I encouraged their marketing manager to take on the responsibility of developing a voice for the company (since they are a small company, affected by fluctuations in the market, it would be best in her hands.) By January of 2010, the community voice was refined, and began getting responses from the community. As she learned more about the wants and needs of the community—through a lot of reading, and watching the comments from the community—she has been able to build better content and a very strong voice that the community is comfortable with. They relate to the stories she brings to them and the response is great! Their customer base is building from this.
Is it marketing? Is it a function of customer service? Are you supporting sales (which makes it part of lead generation?) Is it part of your public relations and a campaign for a specific product? Obejctives or goals give your social media campaign focus. Benchmarks help you to begin to measure. All websites should have a stats package of some sort. If you don’t, you are missing out on vital information about your website! Before you even consider doing social media, get a stats package and track your stats for at least 6 months if not a year. I cannot stress this enough. If you do not have these items worked out first, you will not know what you are looking for, and you can only frustrate your social media person with unrealistic expectations. One of the most unreasonable things I had someone say to me was “can you get 30,000 people in ….” It was an unreasonable question because I had no data on the client and why the number 30,000. As you can see from Hair Factory, it took them close to two years of steady social media work to get over 30,000 likes. But that’s a small company. As the car manufacturers would say, your mileage may vary. Don’t pull numbers from the sky and want them to be concrete.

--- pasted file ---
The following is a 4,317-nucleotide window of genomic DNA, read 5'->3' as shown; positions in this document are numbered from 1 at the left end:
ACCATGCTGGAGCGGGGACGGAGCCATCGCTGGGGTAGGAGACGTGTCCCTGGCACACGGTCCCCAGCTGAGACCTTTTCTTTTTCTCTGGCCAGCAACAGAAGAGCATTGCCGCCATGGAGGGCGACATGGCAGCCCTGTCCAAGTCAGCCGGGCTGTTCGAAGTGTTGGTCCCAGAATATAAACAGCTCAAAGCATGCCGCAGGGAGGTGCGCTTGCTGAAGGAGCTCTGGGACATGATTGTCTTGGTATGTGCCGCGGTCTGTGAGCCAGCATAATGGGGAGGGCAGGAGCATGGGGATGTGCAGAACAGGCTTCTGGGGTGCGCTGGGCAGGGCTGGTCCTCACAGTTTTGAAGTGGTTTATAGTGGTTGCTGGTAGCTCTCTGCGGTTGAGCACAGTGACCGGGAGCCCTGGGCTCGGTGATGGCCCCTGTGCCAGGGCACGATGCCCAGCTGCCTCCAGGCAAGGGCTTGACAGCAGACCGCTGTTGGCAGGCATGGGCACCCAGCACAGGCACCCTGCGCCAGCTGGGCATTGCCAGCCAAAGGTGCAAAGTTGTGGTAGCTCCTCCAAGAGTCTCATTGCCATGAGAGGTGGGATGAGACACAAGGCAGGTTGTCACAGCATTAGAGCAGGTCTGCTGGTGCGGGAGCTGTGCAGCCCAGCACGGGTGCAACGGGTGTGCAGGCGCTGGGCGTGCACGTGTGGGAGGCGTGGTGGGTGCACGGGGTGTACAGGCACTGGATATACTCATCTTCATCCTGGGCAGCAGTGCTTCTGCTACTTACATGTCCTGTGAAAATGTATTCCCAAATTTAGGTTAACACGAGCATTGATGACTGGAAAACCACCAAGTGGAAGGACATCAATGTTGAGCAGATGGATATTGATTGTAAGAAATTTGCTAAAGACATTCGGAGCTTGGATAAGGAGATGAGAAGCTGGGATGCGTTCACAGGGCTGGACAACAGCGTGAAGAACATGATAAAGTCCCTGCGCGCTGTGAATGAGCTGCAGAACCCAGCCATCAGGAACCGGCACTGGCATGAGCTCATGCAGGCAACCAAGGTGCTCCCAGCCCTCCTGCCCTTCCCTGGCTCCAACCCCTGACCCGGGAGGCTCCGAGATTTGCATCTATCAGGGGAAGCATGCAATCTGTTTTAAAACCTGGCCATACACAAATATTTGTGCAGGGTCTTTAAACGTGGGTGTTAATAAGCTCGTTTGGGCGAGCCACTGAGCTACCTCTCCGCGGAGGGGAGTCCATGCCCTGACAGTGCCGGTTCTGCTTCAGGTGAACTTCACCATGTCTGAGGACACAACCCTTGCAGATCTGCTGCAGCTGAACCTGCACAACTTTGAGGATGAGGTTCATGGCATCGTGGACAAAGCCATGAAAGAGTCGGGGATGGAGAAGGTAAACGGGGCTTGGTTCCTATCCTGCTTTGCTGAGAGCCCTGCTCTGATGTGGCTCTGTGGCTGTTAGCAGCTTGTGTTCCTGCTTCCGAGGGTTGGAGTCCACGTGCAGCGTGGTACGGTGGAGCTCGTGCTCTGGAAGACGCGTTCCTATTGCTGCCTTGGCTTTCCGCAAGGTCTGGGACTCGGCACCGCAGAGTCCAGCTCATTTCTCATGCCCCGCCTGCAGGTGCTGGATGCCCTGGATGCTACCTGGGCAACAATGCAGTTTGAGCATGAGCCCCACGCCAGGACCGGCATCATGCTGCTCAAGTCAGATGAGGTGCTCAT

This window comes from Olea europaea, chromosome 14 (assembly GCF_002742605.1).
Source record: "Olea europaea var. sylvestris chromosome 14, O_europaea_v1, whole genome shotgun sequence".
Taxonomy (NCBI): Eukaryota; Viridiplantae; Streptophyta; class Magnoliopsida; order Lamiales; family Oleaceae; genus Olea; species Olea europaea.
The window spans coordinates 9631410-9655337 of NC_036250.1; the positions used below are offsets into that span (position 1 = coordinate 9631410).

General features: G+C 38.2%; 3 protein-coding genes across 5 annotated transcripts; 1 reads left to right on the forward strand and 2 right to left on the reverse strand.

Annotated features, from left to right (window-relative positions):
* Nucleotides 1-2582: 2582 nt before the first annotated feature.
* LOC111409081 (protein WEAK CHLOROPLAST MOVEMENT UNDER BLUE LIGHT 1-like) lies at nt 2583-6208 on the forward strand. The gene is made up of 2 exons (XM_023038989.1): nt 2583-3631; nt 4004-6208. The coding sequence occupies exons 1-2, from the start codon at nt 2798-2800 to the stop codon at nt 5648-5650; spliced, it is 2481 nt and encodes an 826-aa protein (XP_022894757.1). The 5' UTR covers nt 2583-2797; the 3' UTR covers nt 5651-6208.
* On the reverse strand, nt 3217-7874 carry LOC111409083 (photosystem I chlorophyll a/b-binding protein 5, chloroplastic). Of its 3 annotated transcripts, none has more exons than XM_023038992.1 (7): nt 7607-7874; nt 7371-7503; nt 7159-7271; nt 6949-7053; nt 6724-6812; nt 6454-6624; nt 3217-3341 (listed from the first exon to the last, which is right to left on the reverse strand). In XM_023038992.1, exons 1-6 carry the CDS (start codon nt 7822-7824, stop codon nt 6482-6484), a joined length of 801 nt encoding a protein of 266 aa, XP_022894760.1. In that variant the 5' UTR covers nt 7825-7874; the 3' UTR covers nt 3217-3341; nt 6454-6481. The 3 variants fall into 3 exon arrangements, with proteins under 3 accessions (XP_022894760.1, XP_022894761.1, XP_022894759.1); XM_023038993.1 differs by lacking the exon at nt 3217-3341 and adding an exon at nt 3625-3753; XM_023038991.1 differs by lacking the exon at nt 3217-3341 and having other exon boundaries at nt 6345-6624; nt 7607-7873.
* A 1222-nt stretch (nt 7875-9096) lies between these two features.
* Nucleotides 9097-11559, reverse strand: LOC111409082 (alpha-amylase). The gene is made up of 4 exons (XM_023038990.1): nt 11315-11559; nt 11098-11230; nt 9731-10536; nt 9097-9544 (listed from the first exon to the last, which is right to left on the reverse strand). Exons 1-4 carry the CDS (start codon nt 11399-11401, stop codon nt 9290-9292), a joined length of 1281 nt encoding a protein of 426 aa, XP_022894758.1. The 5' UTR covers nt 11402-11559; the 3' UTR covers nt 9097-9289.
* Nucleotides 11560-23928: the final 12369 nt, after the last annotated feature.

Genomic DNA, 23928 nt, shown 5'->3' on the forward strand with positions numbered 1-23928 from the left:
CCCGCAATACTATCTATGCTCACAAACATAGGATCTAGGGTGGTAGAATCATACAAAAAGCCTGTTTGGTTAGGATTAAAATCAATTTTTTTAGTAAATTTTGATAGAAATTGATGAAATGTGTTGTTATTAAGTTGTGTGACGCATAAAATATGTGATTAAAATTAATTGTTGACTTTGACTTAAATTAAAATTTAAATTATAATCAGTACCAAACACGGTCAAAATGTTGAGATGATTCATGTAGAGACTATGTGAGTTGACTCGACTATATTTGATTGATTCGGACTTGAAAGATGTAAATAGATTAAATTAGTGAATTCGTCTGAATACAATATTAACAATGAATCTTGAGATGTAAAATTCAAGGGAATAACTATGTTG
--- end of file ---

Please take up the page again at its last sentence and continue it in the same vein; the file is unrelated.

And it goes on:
If someone is blogging, then yes, it’s public (unless they hide the blog) If it’s an interaction on an online forum or website, yes, it’s public. But when a person puts information on a social network, that person does not expect an employer to be looking in social networks for personal information.
There are several lawsuits winding their way through the courts right now where employers have asked employees for Facebook page login information. It goes beyond that however. Supervisors “friending” fellow employees is also not a good practice. Even linking to an employee professionally on LinkedIn may result in liabilities regarding references given that go beyond what someone can ask from an employer. I’m not totally sure about the liability issues on that, however, and I believe there are no liability issues if the reference is given freely. Also, the latest figures from the Pew Internet and American Life project tell us that 58% of adults using Facebook have their settings set to the highest level of privacy. Even though I work in and with social media, I do not have my facebook profile as a search result. Even if you are personal branding, you can use linkedIn, a blog, and other resources to give some juice to google.
A woman in CT who was fired because of what she’s posted on Facebook—something negative about her employer. She was told this was the reason, and sued the employer. However, she was fired again, this time for poor performance. Look for something more than just a bad attitude on Facebook. Don’t look for Gotcha! moments. Recently, Guy Kawasaki—one of the leading marketers in the social marketing space—said he would rather see the employee pic where someone is partying, than read the profile where nothing is wrong and everything is great. Friends who work for some of the larger tech companies will sometimes hire a person based on their like of certain tv shows or music because, to them, this means they will have an harmonious workplace. For me, I have a major dislike of James Taylor, so, anyone who might want to hire me should consider finding out more about, oh, Depeche Mode or the Black Keys……stick more to blues and we’ll be fine.